The election’s over. Britain’s leadership is in tatters. Nothing has been decided. It’s at times like this we should forget the “big picture” and look at the small picture. Because it’s the small things we decide to do for ourselves in our own communities that really matter. Right now I couldn’t care less what Westminster decides. I care what Leith decides.
In case you didn’t know, “Leith Decides” is an actual thing. It’s been going for eight years. It’s called “participatory budgeting” and it’s pretty damn amazing.
Once a year, there’s a proper social marketplace where Leith community groups literally set out their stalls in the Kirkgate Community Education Centre and pitch for funding of between £1000 to £3000.
Anyone over eight years old who lives, works, studies or volunteers in Leith can vote. The community groups who get the most votes from their friends and neighbours in Leith get the money.
When I say “pitch” I don’t mean it’s like The Apprentice, all suits and smartphones. Everything’s home-made and amateur in the best sense of the word, from the signs above people’s stalls to the scones they’ve baked to tempt folk over to talk to them.
My wife and I have been on both sides; pitching to get funding for Leithers Don’t Litter then walking round all the other stalls, finding out what they do and casting our own votes, with the Leith Community Concert Band blasting out tunes in the corner, brass instruments sparkling, uniforms pressed.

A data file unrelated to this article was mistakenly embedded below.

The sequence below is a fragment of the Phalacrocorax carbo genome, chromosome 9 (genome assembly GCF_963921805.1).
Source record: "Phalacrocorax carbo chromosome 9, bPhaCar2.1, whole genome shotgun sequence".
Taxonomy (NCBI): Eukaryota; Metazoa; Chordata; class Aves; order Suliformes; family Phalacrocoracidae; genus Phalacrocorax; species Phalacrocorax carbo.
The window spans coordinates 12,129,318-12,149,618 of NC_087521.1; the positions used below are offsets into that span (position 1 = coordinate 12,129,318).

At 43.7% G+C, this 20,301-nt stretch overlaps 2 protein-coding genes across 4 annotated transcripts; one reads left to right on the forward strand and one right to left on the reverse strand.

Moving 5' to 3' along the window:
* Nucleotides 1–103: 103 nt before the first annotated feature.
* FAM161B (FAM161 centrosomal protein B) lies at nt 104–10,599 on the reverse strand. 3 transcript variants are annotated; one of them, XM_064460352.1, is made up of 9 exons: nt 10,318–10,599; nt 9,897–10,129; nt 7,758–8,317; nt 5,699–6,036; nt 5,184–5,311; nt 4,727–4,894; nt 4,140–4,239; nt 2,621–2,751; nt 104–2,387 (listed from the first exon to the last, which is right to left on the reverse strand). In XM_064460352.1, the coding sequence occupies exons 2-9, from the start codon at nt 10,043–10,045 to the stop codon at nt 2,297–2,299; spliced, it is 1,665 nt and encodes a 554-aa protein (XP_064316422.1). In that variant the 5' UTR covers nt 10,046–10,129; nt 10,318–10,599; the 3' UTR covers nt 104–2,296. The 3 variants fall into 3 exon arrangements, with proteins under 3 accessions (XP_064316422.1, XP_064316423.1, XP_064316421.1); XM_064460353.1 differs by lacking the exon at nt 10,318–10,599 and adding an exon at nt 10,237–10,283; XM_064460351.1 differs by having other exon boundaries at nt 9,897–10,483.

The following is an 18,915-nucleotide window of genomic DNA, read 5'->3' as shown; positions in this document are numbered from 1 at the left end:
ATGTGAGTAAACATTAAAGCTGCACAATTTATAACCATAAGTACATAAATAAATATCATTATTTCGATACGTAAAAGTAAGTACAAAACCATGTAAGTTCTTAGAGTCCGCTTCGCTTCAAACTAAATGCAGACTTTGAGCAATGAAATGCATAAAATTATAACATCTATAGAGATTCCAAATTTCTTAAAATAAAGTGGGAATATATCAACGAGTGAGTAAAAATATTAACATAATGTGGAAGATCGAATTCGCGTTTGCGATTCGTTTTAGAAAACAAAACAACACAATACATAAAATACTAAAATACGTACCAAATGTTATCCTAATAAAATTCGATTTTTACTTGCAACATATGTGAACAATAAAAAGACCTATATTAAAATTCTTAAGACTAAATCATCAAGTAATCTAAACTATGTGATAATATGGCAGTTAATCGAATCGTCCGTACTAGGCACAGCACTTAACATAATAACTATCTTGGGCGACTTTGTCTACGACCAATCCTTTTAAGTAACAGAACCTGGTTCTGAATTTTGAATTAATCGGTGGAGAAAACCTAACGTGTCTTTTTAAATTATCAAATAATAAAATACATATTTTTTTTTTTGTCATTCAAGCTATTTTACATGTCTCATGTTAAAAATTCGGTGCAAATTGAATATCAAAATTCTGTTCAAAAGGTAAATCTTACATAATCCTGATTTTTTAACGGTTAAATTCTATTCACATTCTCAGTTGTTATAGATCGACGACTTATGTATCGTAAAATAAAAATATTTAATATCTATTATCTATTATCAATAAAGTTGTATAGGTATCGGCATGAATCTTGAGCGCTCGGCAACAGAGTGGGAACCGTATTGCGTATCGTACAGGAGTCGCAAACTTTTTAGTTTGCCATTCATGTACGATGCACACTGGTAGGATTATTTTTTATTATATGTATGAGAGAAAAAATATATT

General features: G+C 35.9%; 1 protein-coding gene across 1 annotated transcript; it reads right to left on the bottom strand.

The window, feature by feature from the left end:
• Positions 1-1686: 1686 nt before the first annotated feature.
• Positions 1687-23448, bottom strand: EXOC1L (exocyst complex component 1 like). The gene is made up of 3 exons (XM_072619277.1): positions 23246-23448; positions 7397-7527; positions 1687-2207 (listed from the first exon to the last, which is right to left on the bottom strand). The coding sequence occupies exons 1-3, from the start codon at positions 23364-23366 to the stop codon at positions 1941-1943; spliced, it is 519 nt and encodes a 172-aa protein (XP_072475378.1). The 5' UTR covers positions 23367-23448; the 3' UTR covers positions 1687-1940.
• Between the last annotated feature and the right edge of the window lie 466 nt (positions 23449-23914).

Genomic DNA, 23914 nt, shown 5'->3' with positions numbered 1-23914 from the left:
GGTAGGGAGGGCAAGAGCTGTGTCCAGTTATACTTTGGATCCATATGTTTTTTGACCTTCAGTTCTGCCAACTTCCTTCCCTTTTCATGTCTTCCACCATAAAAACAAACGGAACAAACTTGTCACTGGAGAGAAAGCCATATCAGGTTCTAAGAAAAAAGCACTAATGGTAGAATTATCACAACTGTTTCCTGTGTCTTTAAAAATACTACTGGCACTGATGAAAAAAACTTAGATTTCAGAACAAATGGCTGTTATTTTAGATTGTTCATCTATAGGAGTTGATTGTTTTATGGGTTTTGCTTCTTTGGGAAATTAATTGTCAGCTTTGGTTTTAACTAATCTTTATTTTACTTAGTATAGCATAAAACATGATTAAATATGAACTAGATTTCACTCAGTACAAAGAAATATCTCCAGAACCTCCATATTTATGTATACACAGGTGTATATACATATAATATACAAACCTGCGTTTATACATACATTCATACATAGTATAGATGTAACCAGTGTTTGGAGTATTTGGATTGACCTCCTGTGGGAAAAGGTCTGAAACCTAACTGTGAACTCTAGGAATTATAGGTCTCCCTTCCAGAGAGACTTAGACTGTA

Leith Decides happens between October and March every year. So why am I talking about it now? Because a wee bird told me there are plans to scrap the marketplace community event and have an e-vote instead. And that would be tragic. You can’t stage a Leith community event online. Since last year, you’re allowed to vote online as well as in person but that’s quite different from losing the social event and shoving the whole deal online instead.
The council gets a lot of stick but it deserves massive credit for backing Leith Decides all those years ago. Community events like this don’t just suddenly pop up overnight like mushrooms. The council officers who’ve made it happen, good people like Loraine Duckworth, have had to keep it happening despite shrinking council budgets, with the help of volunteer community workers. But now Loraine’s retiring and unless we act now an event that brings the whole community of Leith together will be reduced to a mouse-clicking exercise.
I felt a bit short of inside information for this story so on Monday I paid a lunchtime visit to Gordon Munro, Leith’s Labour councillor up at the City Chambers. He was just coming down to earth after his narrow defeat standing for Labour in the election but he was kind enough to make time for me. I brought him a Caffe Nero pastry in case he hadn’t had any lunch and he looked at it then gave me pelters because it wasn’t a mince pie from Masons Bakery in Newhaven.
He ate it anyway then we got down to business. I asked him what he had to say about the situation: “I think it would be wrong to relegate Leith Decides to the internet. It diminishes the community. And it distances the community from the council. This was one of the places where the community and the council came together and helped each other. The value of the Leith Decides day isn’t in the amount of spending it dispenses, which is small – and should be larger in my view – the real value lies in bringing people together and working together, realising that there’s a strength in this community that doesn’t get shown except when people gather under one roof for Leith Decides.”